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Mali Kan

Music and culture from Mali, West Africa.

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Drums from Mali


The most popular drum from Africa, the djembe is now known world wide. This drums finds its origins in the border regions between Mali and Guinea and is commonly played by the Maninka, Bambara, and Maraka ethnic groups throughout lower and western Mali. The traditional djembe ensemble was typically one konkoni accompaniment and one djembe soloist. Today most djembe ensembles play with two or three dununs, djembe accompaniment, and djembe lead.


This drumming tradition is most common with the Bambara, Somono, and Bozo people. Originally a drumming style from the Maraka, the Bambara are now well known for their parties including life-size marionettes, animal costumes, and traditional masks. Unlike the exclusive, athletic style of djembe dance, the Bonkolo dance style is done in a large communal circle around the drummers.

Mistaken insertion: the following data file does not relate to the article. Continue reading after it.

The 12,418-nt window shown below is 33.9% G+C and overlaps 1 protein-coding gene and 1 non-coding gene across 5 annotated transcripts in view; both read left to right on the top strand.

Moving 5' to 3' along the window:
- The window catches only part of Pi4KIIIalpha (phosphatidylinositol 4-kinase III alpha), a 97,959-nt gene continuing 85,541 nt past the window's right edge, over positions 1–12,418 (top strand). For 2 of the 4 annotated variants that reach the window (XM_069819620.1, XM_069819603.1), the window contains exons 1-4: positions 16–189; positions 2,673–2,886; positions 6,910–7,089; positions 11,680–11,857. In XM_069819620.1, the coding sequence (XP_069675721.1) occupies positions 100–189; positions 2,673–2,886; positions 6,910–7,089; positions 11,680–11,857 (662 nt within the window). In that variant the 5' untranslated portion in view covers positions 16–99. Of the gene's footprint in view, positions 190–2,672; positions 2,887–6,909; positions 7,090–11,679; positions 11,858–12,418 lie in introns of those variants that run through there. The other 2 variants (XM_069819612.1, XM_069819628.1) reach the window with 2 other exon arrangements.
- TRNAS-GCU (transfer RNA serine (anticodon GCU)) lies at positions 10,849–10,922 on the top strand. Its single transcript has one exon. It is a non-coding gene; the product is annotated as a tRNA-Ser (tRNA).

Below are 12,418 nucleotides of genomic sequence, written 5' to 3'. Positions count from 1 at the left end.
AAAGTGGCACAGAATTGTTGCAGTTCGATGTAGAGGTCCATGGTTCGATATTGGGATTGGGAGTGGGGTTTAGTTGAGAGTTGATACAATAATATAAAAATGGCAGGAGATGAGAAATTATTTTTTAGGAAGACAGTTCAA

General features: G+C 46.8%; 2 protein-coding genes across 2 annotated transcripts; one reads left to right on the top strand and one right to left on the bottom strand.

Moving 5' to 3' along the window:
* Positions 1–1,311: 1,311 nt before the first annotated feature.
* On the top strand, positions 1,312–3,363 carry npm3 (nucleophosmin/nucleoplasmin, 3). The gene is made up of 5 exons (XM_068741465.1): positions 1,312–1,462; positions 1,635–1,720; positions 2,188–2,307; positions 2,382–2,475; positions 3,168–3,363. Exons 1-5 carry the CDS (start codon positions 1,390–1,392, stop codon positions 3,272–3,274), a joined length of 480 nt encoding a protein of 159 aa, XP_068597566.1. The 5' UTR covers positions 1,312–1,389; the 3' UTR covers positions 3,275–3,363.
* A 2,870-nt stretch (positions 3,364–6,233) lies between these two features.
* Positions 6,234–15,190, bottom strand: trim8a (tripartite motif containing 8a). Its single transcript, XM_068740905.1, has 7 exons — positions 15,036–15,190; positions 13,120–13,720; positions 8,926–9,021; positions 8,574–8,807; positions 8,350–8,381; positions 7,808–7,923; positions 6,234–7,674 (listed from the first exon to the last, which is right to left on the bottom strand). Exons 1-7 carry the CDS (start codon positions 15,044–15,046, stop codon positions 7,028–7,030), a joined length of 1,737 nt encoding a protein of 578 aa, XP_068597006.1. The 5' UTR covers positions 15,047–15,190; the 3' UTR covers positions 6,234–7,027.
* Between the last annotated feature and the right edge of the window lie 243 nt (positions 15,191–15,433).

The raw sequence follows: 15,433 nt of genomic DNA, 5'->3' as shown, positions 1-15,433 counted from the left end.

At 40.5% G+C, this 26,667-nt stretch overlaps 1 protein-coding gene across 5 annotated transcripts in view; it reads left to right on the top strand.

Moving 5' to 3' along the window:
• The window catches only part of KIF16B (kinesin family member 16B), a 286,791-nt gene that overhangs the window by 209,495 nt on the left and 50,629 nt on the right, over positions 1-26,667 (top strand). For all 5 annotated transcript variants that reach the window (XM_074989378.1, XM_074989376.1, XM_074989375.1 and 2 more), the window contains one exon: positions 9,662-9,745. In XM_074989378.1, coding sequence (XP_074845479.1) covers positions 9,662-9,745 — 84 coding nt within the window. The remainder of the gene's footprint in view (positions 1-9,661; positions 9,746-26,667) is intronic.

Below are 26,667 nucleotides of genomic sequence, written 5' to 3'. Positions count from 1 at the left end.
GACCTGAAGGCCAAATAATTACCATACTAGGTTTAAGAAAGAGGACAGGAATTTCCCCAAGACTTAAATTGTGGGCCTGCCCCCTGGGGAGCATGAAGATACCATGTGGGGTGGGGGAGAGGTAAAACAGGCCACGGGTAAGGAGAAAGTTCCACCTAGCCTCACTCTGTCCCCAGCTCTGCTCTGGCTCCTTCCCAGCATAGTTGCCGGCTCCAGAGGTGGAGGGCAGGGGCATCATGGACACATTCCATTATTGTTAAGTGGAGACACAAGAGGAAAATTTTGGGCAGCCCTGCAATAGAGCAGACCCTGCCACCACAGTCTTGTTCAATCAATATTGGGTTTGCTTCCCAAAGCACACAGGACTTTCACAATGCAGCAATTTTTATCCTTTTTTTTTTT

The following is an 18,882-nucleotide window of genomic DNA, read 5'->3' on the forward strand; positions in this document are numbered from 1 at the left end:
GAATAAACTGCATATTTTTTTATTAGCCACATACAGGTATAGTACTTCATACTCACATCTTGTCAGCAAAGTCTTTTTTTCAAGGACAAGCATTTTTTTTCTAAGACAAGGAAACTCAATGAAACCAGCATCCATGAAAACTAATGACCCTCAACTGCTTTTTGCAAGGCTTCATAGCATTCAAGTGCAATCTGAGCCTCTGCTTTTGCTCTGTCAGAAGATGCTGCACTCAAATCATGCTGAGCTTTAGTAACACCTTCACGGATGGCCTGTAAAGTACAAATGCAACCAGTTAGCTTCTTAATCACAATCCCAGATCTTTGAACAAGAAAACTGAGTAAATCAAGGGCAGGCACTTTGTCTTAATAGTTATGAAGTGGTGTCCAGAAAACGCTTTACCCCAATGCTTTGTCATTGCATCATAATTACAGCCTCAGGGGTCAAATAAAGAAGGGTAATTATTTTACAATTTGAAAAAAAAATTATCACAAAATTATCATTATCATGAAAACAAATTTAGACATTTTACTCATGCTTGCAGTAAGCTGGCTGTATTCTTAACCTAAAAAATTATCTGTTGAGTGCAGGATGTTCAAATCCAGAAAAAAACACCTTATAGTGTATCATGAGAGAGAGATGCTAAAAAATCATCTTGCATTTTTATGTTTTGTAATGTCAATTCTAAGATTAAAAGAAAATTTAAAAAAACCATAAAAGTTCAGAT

This hourglass shaped tension drum is present throughout west Africa and is commonly played among the Jeli (griot), a group of musician, historian, singer, orators.


The family of dunun drums are characterized by a cylindrical shell, covered on each end with a goat or cow skin, and often struck with a curved mallet. This is the most common drum construction style across the entire continent. In Mali the djembe ensemble often consists of one dununi (konkoni), and one dununba with bell.

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